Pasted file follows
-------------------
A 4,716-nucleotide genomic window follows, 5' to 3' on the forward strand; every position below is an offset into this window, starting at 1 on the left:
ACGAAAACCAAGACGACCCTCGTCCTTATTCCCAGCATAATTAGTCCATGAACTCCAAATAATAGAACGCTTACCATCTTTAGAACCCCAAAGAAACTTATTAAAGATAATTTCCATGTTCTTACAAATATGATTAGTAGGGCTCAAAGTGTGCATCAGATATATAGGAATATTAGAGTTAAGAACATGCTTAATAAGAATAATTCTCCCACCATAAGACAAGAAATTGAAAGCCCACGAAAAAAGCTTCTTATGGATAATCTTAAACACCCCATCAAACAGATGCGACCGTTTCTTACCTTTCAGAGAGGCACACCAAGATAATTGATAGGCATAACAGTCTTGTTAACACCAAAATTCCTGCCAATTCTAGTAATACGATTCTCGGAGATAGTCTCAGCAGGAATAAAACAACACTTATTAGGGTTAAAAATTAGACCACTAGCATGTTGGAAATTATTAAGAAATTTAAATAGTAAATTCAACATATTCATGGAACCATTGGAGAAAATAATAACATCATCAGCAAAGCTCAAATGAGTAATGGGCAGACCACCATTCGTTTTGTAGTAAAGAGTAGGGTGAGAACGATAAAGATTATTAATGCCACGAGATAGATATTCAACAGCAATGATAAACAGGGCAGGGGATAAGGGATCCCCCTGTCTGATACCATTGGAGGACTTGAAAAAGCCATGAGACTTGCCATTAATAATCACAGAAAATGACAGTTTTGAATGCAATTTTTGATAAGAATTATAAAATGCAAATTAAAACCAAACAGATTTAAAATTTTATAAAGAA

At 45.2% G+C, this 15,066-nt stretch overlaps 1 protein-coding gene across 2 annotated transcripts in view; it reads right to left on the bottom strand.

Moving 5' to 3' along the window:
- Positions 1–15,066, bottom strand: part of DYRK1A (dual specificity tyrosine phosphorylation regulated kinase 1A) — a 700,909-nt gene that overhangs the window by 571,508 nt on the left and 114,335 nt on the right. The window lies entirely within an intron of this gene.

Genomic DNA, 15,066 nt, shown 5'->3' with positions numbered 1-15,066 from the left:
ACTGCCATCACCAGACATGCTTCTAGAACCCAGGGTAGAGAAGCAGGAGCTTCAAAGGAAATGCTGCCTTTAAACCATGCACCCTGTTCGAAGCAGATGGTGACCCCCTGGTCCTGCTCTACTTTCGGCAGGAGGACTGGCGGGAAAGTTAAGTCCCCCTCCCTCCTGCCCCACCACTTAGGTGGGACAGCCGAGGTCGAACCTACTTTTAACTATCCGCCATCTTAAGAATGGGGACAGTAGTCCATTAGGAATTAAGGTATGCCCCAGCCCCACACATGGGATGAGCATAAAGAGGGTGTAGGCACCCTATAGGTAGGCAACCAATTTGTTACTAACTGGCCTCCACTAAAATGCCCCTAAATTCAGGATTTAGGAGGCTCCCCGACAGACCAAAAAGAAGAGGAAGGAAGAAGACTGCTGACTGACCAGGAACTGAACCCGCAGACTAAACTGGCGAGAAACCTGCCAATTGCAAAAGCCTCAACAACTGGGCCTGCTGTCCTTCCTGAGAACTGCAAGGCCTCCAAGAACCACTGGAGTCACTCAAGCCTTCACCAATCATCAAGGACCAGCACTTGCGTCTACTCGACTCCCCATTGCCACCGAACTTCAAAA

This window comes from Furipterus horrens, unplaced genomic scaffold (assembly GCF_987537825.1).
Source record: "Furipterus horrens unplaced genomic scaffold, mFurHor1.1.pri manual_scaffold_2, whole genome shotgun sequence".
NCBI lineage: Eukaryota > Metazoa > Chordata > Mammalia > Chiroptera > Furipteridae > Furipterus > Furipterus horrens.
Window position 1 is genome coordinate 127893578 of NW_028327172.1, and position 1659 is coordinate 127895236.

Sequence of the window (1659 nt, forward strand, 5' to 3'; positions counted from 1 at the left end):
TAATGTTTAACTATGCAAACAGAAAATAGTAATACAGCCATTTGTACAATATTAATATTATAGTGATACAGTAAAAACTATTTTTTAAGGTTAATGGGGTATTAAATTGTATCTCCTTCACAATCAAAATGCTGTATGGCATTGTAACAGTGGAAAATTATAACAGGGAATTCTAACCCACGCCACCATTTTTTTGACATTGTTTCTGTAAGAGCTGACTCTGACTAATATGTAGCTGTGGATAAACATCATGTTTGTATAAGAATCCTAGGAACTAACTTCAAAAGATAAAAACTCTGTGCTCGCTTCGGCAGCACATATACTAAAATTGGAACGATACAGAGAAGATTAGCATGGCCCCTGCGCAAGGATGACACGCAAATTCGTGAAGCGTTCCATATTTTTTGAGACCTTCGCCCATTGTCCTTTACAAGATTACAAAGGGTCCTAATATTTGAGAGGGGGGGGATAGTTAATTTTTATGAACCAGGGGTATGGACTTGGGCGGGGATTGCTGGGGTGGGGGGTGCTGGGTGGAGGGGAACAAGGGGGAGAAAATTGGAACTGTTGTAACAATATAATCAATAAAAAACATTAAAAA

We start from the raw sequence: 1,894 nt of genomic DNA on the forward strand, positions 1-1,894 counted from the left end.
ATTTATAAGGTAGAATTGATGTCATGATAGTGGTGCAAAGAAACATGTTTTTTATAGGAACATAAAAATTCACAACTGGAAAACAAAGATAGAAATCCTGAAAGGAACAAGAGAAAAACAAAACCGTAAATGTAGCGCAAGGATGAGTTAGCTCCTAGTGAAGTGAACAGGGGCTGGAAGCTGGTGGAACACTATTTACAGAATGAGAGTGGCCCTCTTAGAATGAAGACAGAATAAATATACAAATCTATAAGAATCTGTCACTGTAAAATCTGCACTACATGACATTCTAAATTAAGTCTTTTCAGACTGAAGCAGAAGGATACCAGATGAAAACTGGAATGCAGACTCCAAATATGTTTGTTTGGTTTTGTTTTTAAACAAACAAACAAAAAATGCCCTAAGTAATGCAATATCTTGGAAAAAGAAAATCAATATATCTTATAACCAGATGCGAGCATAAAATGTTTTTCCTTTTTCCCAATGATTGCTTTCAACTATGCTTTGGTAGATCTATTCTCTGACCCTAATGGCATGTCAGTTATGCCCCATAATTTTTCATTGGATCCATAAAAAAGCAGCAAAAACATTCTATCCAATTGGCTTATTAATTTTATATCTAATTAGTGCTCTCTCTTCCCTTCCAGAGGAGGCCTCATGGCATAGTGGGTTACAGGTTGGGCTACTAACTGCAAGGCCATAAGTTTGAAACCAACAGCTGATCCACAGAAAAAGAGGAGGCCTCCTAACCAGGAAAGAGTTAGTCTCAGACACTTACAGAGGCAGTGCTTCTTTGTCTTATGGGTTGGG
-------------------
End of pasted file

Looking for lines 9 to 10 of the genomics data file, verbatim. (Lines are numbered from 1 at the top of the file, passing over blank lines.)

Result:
Source record: "Furipterus horrens unplaced genomic scaffold, mFurHor1.1.pri manual_scaffold_2, whole genome shotgun sequence".
NCBI lineage: Eukaryota > Metazoa > Chordata > Mammalia > Chiroptera > Furipteridae > Furipterus > Furipterus horrens.